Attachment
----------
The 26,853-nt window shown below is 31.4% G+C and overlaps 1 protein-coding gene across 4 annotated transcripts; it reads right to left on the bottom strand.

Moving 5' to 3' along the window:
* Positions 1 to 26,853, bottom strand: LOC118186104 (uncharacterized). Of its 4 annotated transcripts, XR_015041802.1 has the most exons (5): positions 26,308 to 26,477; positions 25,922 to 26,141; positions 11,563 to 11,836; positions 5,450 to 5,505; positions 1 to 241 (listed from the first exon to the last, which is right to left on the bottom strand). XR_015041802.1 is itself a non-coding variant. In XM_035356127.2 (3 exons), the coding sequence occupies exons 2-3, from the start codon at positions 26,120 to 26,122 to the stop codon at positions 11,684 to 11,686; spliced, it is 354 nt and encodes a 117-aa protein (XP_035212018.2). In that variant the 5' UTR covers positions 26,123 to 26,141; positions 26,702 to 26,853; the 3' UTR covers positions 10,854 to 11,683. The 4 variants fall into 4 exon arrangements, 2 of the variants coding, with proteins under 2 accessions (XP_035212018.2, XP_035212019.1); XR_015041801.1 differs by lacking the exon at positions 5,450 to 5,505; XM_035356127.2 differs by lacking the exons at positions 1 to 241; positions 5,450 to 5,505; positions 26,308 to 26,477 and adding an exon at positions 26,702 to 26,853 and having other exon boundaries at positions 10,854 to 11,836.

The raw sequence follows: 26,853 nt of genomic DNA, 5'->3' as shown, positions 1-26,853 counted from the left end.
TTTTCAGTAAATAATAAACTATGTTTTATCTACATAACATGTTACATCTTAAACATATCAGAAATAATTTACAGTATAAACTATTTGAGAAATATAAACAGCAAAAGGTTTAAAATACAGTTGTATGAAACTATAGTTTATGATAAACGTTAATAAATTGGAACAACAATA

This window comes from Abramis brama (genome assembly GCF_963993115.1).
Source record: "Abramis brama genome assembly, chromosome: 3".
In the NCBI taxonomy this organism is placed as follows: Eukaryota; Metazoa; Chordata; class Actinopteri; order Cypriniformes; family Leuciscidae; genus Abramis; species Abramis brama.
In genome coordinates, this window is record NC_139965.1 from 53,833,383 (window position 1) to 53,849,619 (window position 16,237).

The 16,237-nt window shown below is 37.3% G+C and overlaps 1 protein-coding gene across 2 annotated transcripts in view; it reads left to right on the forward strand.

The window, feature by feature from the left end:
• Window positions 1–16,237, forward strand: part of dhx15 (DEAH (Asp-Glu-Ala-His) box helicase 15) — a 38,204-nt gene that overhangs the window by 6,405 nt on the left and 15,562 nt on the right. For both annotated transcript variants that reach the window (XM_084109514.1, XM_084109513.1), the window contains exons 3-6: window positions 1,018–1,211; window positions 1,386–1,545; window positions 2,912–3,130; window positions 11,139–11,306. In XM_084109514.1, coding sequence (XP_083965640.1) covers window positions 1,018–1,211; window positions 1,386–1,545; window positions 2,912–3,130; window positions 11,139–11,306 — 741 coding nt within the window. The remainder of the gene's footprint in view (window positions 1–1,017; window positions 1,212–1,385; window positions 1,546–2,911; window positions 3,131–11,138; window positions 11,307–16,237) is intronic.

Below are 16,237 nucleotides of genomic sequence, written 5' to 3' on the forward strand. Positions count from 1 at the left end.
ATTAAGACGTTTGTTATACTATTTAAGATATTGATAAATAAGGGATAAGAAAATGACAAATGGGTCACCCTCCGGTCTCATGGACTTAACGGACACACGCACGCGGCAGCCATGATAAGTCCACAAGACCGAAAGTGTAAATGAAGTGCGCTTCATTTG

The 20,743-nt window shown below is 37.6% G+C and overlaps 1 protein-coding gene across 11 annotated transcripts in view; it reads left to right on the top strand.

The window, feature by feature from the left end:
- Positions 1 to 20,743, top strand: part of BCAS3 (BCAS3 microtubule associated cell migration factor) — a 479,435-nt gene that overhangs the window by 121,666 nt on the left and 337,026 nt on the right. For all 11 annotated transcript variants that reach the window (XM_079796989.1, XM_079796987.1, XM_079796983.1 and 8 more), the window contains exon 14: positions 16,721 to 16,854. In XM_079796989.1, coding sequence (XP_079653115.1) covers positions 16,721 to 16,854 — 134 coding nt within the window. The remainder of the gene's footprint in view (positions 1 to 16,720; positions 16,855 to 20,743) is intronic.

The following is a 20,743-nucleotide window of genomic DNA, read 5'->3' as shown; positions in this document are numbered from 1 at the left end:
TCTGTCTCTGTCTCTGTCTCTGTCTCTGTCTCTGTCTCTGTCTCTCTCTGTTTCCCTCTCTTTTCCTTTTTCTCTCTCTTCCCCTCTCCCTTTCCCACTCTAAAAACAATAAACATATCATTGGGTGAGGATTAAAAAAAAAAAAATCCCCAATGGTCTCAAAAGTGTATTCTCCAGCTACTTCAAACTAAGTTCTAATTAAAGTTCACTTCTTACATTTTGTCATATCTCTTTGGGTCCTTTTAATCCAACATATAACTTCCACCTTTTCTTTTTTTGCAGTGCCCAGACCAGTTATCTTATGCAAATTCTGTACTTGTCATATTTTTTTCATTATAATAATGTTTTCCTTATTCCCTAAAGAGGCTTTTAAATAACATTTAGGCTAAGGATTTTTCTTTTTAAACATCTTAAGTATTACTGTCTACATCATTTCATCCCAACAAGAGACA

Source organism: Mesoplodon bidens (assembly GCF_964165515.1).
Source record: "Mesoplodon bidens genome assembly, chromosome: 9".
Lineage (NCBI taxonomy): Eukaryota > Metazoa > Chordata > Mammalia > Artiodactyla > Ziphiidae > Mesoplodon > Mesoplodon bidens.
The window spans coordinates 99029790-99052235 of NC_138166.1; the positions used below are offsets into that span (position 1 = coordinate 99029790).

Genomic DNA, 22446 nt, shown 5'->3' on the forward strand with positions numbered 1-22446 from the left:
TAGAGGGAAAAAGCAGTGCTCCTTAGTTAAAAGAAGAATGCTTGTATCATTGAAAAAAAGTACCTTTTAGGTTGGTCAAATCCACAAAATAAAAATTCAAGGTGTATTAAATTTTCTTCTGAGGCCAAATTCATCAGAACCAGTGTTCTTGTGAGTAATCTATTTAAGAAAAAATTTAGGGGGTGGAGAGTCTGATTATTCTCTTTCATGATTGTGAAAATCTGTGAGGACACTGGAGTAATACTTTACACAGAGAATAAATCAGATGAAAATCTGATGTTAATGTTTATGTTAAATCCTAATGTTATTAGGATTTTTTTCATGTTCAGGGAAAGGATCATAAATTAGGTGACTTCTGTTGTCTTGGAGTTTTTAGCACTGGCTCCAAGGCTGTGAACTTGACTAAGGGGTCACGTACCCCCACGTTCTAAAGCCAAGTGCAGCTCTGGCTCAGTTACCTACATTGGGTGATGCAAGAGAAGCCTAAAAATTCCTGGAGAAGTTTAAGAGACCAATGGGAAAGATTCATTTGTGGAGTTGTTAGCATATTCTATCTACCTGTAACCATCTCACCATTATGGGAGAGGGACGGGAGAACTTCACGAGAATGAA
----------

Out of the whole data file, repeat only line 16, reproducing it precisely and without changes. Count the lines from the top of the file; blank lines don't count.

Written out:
The window, feature by feature from the left end: